Ross, G.W., Pollnau, M., Smith, P.G.R., Britton, P.E., Clarkson, W.A. and Hanna, D.C.
High-power blue light generation in periodically-poled lithium niobate
At Quantum Electronics Conference (QE13), United Kingdom.
08 - 11 Sep 1997.
Full text not available from this repository.
Frequency doubling of the 946nm line of Nd:YAG offers a possible route to the generation of high average power in the blue with an all-solid-state technology. Recent results include the generation of 410mW at 473nm by intracavity frequency doubling using KNbO3. Periodically-poled lithium niobate (PPLN), with its combination of high nonlinearity and non-critical phase-matching offers the prospect of high conversion in a simple, extra-cavity single-pass arrangement. A previous demonstration with PPLN gave 49mW of 473nm power, although the blue beam quality was significantly degraded at this power level by the photorefractive effect. Here we report an order of magnitude increase in mean blue power, without any sign of beam degradation. We prepared the PPLN sample, of 15mm length, 0.5mm thickness, grating period 4.5µm, by electric-field poling through a photolithographically patterned photoresist on the -z face. The period was chosen for phase-matching at an elevated temperature of 140°C, thereby greatly reducing the photorefractive effect. The phase-matching temperature bandwidth, measured as 1.2K, is consistent with the 15mm crystal length.
The fundamental laser source was a Nd:YAG laser pumped by a single, beam-shaped 20W diode-bar. The Nd:YAG resonator was chosen to provide compensation for the strong lensing that occurs as a result of intense pumping. This laser has produced a cw power of 2.1W in a linearly polarised fundamental mode (M2 < 1.1). However, in these harmonic generation experiments average powers in the 1 - 1.5W range were used, with the laser operating with a regular pulsed output at the relaxation oscillation frequency (160kHz, 300nsec pulses). This behaviour was induced via feedback from the uncoated PPLN surface, together with a piezoelectrically driven dither of the output coupler.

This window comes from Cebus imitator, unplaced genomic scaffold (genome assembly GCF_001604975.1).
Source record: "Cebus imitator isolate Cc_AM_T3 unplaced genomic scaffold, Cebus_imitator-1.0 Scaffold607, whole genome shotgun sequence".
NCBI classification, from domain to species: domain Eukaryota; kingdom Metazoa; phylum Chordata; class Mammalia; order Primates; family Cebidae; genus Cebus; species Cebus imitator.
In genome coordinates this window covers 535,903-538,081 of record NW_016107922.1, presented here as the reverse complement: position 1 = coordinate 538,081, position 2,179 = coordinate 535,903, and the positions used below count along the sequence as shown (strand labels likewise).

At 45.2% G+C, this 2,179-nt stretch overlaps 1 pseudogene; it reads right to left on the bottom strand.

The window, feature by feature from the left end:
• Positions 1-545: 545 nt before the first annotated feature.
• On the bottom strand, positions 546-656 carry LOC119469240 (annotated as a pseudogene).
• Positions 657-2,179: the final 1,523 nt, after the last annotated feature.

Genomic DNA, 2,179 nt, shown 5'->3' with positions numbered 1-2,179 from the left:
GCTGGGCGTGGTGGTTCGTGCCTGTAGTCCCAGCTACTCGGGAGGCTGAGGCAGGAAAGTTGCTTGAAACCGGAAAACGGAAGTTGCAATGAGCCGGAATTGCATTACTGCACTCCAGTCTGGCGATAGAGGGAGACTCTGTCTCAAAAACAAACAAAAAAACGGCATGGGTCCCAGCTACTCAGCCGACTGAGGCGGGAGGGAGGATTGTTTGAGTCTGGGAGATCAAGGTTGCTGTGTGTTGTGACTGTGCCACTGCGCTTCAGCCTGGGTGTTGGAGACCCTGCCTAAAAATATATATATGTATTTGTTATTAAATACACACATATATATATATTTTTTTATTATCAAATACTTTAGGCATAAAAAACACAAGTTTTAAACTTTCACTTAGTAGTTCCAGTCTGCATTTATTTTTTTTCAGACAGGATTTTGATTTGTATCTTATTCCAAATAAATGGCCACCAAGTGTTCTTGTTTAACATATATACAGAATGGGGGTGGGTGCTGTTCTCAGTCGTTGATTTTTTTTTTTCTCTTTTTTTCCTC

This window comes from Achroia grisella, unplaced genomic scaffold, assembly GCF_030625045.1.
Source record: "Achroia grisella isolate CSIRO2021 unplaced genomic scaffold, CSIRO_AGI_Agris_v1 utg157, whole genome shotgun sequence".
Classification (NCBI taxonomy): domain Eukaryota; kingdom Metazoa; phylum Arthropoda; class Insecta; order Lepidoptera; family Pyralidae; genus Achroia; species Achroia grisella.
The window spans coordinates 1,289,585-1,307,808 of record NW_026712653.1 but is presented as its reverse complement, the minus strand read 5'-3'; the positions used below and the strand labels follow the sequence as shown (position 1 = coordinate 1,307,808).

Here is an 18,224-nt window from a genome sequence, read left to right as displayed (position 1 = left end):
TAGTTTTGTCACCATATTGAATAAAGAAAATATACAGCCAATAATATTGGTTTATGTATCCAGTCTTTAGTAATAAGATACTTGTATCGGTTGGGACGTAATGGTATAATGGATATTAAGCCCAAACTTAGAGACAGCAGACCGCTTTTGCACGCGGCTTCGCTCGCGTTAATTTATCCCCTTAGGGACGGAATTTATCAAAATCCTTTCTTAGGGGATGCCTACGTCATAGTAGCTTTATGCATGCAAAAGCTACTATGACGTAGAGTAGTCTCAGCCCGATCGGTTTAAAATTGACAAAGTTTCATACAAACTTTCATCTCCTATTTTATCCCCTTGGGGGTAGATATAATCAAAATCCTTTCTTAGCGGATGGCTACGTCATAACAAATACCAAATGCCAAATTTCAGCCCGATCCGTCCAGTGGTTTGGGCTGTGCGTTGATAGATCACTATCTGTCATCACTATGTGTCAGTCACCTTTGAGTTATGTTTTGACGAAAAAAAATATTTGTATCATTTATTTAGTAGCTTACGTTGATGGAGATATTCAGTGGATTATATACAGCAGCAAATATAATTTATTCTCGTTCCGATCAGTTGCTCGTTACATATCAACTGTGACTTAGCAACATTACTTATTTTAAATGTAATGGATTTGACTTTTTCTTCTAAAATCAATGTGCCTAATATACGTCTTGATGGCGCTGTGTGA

Under these conditions, with an average fundamental power of 1.13W inside the PPLN, focussed to a spot radius of 30µm, a generated blue power of 450mW, corresponding to 40% conversion efficiency, was obtained. The output blue beam had a circular profile with measured M2 values of Mx 2 = My 2 ~ 1.25, indicating that photorefractive effects were not significant at this average power/intensity level for the 140°C temperature of operation. There is also no sign of roll-off from the quadratic relation between harmonic power and fundamental power. These results suggest that with attention paid to optimisation of the laser, and with provision of coatings for the PPLN crystal, blue powers exceeding 1W should be achievable in this way.
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